When it comes to remakes, the last thing you want to do is make a subpar one. It’s easy to bank off nostalgia, but if you can’t deliver something that makes it worthy of the remake title, you have a problem. Square Enix had proven that this wasn’t an issue when they brought Cloud Strife and crew back into the world by completely remaking their beloved RPG from top to bottom. The game was a shining example of how remakes can/should be done, and they decided to keep going with it by making Crisis Core: Final Fantasy VII Reunion. This title is a remake of the PSP game that acted as the prequel to the RPG classic.
However, unlike their previous and upcoming remakes, Crisis Core: Final Fantasy VII Reunion will be multiplatform. Even the Nintendo Switch is getting the game! But how is that possible, and why are they doing this? The answer is Unreal Engine 4, which is what runs the game. The team did an interview/FAQ for the game, and one of the biggest ones was making the game work across all the platforms:
“As the specs for each platform are different, we measured the respective processing burdens and set the optimal resolution and frame rate for each platform. Even after doing that, there were still some events where the processing burden was high, so we made further adjustments on a cut-by-cut basis for these.”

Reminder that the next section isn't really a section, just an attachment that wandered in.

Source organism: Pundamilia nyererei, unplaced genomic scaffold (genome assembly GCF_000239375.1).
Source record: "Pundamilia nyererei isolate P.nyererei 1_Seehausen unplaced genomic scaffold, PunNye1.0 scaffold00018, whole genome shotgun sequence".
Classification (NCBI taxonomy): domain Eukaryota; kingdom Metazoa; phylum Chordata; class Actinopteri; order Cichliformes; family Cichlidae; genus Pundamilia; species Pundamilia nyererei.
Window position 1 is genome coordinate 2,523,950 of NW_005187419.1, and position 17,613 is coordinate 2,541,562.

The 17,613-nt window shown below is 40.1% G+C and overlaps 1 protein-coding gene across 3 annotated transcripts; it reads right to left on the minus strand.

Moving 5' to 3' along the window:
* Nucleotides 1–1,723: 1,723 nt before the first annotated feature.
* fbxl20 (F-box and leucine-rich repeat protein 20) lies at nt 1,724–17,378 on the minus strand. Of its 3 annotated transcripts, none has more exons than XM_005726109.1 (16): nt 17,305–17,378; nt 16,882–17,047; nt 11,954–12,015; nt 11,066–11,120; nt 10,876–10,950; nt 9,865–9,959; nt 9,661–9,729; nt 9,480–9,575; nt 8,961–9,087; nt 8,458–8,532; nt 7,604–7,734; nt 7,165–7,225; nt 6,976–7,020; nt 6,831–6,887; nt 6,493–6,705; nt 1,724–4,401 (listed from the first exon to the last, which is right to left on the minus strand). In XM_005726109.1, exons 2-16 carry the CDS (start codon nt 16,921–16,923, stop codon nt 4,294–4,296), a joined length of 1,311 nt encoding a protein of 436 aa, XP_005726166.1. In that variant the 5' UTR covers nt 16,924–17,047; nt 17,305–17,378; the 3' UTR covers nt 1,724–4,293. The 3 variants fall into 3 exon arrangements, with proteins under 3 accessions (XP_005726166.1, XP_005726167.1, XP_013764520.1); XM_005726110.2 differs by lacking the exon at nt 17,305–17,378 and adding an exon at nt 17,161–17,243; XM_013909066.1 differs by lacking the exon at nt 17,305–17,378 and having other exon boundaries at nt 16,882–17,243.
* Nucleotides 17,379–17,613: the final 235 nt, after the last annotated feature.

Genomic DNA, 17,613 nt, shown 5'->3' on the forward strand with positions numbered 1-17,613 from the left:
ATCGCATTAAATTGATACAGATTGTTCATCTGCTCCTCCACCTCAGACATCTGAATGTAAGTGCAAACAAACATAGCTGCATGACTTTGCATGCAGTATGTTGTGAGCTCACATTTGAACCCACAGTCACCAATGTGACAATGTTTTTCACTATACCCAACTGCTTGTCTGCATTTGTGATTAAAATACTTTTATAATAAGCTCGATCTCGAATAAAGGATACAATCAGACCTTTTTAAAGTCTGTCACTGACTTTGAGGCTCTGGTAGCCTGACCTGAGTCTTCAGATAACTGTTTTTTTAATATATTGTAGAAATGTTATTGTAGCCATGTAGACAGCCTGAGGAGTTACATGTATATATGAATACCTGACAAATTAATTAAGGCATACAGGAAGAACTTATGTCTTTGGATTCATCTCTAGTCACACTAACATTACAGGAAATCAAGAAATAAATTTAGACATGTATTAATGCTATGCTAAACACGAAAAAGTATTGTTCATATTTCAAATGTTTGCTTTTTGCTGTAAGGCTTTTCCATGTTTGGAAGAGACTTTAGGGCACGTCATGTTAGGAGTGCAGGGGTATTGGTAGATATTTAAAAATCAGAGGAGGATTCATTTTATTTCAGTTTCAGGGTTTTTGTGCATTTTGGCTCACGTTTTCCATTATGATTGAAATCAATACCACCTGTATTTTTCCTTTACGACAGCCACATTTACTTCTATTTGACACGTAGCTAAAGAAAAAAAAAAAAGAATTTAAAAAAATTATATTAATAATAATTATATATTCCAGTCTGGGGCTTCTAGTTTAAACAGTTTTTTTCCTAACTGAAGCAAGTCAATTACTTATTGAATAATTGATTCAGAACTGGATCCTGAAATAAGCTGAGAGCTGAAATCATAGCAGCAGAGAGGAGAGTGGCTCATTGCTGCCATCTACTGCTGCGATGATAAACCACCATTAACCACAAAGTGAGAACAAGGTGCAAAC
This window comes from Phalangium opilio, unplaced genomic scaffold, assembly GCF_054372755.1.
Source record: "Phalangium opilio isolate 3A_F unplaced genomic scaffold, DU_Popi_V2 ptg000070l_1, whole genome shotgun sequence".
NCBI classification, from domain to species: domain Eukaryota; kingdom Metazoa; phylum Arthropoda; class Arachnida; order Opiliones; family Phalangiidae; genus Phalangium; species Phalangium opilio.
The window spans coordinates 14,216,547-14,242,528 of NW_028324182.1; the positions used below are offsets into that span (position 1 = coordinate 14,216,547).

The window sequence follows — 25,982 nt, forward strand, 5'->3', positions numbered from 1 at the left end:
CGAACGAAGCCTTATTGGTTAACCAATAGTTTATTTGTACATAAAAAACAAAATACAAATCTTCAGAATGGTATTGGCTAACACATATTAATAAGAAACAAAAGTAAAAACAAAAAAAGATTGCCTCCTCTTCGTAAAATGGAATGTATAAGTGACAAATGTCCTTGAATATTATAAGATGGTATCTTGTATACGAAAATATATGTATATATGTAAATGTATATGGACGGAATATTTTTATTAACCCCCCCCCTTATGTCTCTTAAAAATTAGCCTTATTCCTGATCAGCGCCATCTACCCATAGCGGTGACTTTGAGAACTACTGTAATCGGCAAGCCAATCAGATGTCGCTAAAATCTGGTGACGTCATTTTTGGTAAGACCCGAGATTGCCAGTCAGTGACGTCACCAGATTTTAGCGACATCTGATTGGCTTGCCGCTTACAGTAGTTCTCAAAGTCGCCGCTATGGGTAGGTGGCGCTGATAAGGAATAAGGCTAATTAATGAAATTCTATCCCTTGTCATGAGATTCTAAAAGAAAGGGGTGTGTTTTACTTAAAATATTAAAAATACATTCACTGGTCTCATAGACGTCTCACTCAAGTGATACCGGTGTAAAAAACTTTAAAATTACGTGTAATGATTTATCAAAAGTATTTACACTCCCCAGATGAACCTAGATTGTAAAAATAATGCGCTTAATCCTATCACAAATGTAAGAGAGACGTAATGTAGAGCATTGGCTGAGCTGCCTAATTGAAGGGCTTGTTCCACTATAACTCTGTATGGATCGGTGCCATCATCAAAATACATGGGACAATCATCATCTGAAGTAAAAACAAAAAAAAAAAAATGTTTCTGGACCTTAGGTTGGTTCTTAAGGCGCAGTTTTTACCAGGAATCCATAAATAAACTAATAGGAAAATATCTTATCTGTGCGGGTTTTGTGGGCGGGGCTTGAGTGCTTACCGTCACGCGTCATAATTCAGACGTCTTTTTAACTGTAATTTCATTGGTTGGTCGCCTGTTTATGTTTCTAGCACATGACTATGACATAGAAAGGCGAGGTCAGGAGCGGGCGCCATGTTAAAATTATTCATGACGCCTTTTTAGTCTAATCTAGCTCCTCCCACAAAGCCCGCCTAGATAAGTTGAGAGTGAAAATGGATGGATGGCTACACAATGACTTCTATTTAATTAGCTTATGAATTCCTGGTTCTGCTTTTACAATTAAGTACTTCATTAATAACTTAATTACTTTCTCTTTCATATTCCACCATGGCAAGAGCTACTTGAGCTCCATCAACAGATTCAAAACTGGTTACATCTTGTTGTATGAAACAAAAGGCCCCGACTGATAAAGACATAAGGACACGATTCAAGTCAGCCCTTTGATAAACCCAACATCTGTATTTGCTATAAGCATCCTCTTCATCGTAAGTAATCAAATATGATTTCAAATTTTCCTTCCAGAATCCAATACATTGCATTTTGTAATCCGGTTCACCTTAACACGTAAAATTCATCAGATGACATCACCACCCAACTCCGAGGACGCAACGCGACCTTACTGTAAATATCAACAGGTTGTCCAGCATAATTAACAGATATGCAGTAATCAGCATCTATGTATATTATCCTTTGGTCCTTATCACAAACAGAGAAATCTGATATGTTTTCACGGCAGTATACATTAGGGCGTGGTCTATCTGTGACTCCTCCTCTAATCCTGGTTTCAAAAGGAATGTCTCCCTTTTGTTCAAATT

In other words, they took each version of the game in stride and fixed them on a need-to-do basis. So while some, like the Switch version, may not run or look as good as the next-gen game versions, it’ll still be a functioning port.
Another big question was about making the graphics accurate to the original while also upgrading them for the new generation of systems:
“We paid special attention to adding in a volume of extra information to the graphic data to realize the fine details that could not be depicted with the PSP’s screen and data size.”
Another reason that they wanted Unreal Engine 4 as their engine for the game wasn’t only because it supported multiple platforms but because it used C++. When they made the original title for the PSP, they used C++ to code it. So doing the transfer from one to the other was made more straightforward.
We’ll see how well the team did when the remake arrives on December 13th.
Source: Nintendo Everything